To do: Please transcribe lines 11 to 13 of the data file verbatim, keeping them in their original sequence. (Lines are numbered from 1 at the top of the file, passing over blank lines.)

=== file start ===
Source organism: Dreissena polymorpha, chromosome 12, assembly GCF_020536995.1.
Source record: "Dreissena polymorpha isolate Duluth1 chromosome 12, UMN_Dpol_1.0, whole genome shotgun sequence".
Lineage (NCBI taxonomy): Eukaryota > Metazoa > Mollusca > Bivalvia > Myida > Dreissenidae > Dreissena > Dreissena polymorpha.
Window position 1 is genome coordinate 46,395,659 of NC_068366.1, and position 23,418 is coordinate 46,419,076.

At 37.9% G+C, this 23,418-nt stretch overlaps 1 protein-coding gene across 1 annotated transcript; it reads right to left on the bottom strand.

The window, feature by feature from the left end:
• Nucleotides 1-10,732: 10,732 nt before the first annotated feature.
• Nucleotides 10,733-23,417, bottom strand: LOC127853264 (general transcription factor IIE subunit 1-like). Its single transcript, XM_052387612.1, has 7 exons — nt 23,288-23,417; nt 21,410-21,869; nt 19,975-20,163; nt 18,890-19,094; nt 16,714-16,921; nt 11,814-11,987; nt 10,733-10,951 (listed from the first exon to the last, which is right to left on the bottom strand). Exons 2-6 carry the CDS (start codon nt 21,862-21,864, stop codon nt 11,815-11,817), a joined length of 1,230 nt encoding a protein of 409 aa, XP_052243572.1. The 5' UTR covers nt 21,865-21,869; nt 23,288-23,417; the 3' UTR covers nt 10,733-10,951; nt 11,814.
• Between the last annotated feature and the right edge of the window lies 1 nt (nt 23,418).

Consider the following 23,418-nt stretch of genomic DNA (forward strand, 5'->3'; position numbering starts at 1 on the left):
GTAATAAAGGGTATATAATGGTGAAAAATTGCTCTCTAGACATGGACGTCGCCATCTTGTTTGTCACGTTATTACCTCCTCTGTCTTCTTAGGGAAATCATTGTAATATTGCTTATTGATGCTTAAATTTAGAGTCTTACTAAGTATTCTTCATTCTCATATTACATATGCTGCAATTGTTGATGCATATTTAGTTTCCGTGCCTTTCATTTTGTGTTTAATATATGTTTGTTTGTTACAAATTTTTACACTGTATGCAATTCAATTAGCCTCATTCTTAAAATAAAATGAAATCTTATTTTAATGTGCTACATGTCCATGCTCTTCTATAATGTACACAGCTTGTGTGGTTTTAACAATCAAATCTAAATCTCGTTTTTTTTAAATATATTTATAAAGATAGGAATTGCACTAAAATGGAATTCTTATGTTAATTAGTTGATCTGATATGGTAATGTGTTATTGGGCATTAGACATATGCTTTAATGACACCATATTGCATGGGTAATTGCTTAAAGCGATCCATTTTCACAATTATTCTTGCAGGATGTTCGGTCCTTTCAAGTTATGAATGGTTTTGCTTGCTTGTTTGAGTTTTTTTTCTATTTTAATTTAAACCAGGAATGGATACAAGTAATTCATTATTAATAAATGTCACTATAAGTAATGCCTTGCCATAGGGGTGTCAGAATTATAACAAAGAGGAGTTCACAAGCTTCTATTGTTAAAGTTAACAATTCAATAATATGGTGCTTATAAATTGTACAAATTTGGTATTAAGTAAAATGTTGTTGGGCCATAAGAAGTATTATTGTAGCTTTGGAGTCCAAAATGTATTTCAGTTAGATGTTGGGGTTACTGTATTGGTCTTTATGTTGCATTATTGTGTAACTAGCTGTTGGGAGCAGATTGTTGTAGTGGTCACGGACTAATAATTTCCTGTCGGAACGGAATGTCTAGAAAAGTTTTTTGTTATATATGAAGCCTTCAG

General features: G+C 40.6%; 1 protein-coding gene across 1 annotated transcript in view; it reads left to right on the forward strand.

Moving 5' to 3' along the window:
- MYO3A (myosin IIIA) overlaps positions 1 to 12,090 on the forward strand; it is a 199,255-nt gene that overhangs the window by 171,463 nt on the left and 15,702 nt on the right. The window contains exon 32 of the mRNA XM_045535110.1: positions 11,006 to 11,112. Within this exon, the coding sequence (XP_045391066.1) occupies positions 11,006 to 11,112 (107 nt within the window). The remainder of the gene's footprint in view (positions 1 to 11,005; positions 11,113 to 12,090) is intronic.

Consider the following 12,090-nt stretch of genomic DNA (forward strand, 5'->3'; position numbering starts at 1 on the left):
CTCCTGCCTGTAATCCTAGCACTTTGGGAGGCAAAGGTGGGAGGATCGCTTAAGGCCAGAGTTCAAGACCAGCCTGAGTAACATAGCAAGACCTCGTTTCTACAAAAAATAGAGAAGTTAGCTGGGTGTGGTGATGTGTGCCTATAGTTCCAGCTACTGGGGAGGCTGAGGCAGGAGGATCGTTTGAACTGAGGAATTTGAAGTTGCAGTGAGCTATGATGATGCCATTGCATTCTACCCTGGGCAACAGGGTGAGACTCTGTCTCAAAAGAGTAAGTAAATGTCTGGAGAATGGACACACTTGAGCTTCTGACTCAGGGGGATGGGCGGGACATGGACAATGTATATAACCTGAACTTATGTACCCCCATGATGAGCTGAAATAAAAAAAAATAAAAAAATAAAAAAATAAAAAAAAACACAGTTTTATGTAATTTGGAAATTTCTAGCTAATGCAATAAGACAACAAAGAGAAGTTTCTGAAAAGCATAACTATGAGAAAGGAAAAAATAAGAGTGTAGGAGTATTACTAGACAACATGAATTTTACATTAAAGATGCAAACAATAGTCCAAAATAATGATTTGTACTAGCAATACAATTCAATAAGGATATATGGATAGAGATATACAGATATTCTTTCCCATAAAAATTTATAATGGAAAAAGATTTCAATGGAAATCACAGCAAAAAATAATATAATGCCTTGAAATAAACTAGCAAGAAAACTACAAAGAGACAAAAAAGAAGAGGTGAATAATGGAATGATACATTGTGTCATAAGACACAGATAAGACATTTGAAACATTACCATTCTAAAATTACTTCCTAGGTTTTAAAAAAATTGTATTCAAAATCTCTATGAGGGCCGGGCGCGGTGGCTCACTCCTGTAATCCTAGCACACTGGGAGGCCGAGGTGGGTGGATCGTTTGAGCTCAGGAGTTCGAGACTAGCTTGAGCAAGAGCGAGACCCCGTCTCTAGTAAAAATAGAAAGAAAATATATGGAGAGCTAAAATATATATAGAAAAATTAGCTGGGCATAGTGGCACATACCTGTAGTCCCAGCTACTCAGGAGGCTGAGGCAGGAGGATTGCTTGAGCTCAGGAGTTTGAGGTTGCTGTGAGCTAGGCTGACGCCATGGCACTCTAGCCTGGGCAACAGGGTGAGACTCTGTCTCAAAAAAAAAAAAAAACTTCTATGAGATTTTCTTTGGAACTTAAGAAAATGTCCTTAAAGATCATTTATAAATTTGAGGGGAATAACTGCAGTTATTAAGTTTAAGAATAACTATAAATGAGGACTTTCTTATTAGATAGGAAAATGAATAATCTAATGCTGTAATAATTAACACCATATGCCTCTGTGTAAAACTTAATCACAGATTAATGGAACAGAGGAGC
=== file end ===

GTAATAAAGGGTATATAATGGTGAAAAATTGCTCTCTAGACATGGACGTCGCCATCTTGTTTGTCACGTTATTACCTCCTCTGTCTTCTTAGGGAAATCATTGTAATATTGCTTATTGATGCTTAAATTTAGAGTCTTACTAAGTATTCTTCATTCTCATATTACATATGCTGCAATTGTTGATGCATATTTAGTTTCCGTGCCTTTCATTTTGTGTTTAATATATGTTTGTTTGTTACAAATTTTTACACTGTATGCAATTCAATTAGCCTCATTCTTAAAATAAAATGAAATCTTATTTTAATGTGCTACATGTCCATGCTCTTCTATAATGTACACAGCTTGTGTGGTTTTAACAATCAAATCTAAATCTCGTTTTTTTTAAATATATTTATAAAGATAGGAATTGCACTAAAATGGAATTCTTATGTTAATTAGTTGATCTGATATGGTAATGTGTTATTGGGCATTAGACATATGCTTTAATGACACCATATTGCATGGGTAATTGCTTAAAGCGATCCATTTTCACAATTATTCTTGCAGGATGTTCGGTCCTTTCAAGTTATGAATGGTTTTGCTTGCTTGTTTGAGTTTTTTTTCTATTTTAATTTAAACCAGGAATGGATACAAGTAATTCATTATTAATAAATGTCACTATAAGTAATGCCTTGCCATAGGGGTGTCAGAATTATAACAAAGAGGAGTTCACAAGCTTCTATTGTTAAAGTTAACAATTCAATAATATGGTGCTTATAAATTGTACAAATTTGGTATTAAGTAAAATGTTGTTGGGCCATAAGAAGTATTATTGTAGCTTTGGAGTCCAAAATGTATTTCAGTTAGATGTTGGGGTTACTGTATTGGTCTTTATGTTGCATTATTGTGTAACTAGCTGTTGGGAGCAGATTGTTGTAGTGGTCACGGACTAATAATTTCCTGTCGGAACGGAATGTCTAGAAAAGTTTTTTGTTATATATGAAGCCTTCAG

General features: G+C 40.6%; 1 protein-coding gene across 1 annotated transcript in view; it reads left to right on the forward strand.

Moving 5' to 3' along the window: